There’s nothing wrong with looking at the number of views as a metric, to help you understand what kind of activity is surrounding your video marketing. But the biggest problem with view counts along with the number of likes or comments that you receive is that they can obscure a much more important set of data.

So let’s reset and look at video projects from the very beginning, to better understand what we want to achieve and then measure that.

Know your goals

First things first. It’s a good idea to sketch out a couple of high level goals for your video content before even hitting record, or even starting a script.

  • Do you want to build a brand awareness?
  • Do you want to better explain your products or services?
  • Do you want to give people an inside look at your company?
  • Do you want to share success stories from your clients?
  • Do you want to explain a particular process?

The answer to the question, “What is my video for?” should give you a pretty idea about what questions you want to answer, or what the utility is to your customer, or what the value is to your brand.

Example: for a brand awareness campaign, the number of views of your video might be a more significant metric than, say, the number of views for a conversion focused video such as a product promotion where the goal is to prompt user action.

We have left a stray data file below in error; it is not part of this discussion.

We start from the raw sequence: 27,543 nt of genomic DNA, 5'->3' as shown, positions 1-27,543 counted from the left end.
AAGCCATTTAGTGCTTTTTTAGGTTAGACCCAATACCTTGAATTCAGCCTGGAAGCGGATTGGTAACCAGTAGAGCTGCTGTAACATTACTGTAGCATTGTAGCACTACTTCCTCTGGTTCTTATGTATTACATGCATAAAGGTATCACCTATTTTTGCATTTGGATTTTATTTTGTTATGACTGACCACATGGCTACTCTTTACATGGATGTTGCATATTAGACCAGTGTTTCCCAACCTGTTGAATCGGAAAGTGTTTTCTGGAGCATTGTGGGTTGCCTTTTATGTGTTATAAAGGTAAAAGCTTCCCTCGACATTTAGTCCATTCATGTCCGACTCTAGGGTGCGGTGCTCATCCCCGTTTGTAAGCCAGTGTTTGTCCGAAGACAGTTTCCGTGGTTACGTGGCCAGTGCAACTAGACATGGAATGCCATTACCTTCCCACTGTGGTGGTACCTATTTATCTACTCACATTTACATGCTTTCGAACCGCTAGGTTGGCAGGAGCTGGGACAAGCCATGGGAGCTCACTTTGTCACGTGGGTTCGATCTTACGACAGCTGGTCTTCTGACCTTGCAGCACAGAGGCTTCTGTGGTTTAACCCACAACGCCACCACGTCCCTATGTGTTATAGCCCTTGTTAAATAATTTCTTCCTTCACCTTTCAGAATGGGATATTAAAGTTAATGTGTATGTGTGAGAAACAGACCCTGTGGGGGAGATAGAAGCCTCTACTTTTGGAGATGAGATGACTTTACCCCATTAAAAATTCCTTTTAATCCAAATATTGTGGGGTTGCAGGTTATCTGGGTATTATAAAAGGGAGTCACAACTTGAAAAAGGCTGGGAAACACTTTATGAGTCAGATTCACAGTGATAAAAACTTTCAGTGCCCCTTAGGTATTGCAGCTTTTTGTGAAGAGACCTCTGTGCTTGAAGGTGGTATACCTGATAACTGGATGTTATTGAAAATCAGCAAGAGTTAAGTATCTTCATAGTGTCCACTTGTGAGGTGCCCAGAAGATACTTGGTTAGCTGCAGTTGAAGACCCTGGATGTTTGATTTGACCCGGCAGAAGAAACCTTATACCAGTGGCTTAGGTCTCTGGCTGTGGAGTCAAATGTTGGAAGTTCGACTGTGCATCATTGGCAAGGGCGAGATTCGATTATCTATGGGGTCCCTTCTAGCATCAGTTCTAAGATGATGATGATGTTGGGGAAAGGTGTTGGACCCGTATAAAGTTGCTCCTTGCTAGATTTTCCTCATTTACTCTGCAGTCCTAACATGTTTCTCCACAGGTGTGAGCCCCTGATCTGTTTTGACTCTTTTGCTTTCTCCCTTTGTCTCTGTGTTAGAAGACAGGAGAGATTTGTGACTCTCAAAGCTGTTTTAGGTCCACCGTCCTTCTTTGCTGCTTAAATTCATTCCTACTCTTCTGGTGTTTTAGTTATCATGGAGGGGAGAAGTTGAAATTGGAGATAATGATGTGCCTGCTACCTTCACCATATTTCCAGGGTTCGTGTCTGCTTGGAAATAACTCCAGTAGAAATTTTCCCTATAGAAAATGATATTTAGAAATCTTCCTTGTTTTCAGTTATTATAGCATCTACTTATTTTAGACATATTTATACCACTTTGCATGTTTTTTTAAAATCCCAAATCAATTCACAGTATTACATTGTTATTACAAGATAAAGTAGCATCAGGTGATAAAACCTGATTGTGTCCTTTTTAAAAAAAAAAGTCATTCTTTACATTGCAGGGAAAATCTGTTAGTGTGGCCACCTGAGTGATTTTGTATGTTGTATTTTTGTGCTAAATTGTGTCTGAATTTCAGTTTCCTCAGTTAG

Measure value beyond views

For the piece that promotes your product or service, views don’t matter as much as other metrics such as audience retention or demographics data.

If having a video on your product’s landing page helps to improve conversions and address customer concerns or questions, thereby saving you time and money as well as fostering and nurturing prospects, then measuring the value of your video content based on the number of views alone doesn’t really make much sense.

Instead, you want to look at a set of metrics relevant to your video content that measure the benefit it provides in context: for example, average percentage viewed, geographical location, embed sources, shares, and any others that help you connect your video’s performance with your business and marketing goals.

How does the story end?